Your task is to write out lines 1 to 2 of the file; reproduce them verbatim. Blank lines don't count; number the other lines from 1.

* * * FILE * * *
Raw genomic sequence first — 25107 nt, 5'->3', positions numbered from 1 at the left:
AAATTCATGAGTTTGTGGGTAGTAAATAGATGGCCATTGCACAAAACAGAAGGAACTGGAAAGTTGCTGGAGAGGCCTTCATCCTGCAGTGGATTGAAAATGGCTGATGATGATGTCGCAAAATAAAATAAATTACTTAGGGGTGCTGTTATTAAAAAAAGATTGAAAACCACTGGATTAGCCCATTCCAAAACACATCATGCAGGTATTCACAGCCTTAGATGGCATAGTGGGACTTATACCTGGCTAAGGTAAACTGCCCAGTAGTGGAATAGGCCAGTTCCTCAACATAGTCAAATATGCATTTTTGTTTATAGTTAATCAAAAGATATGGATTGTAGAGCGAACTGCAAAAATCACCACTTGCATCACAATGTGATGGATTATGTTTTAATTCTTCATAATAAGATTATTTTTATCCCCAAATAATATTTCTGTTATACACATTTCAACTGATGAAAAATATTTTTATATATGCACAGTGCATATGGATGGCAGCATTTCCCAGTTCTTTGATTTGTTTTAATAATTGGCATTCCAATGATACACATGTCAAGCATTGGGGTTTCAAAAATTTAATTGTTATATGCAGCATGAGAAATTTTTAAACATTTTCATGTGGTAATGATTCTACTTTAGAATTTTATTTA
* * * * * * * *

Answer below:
Raw genomic sequence first — 25107 nt, 5'->3', positions numbered from 1 at the left:
AAATTCATGAGTTTGTGGGTAGTAAATAGATGGCCATTGCACAAAACAGAAGGAACTGGAAAGTTGCTGGAGAGGCCTTCATCCTGCAGTGGATTGAAAATGGCTGATGATGATGTCGCAAAATAAAATAAATTACTTAGGGGTGCTGTTATTAAAAAAAGATTGAAAACCACTGGATTAGCCCATTCCAAAACACATCATGCAGGTATTCACAGCCTTAGATGGCATAGTGGGACTTATACCTGGCTAAGGTAAACTGCCCAGTAGTGGAATAGGCCAGTTCCTCAACATAGTCAAATATGCATTTTTGTTTATAGTTAATCAAAAGATATGGATTGTAGAGCGAACTGCAAAAATCACCACTTGCATCACAATGTGATGGATTATGTTTTAATTCTTCATAATAAGATTATTTTTATCCCCAAATAATATTTCTGTTATACACATTTCAACTGATGAAAAATATTTTTATATATGCACAGTGCATATGGATGGCAGCATTTCCCAGTTCTTTGATTTGTTTTAATAATTGGCATTCCAATGATACACATGTCAAGCATTGGGGTTTCAAAAATTTAATTGTTATATGCAGCATGAGAAATTTTTAAACATTTTCATGTGGTAATGATTCTACTTTAGAATTTTATTTA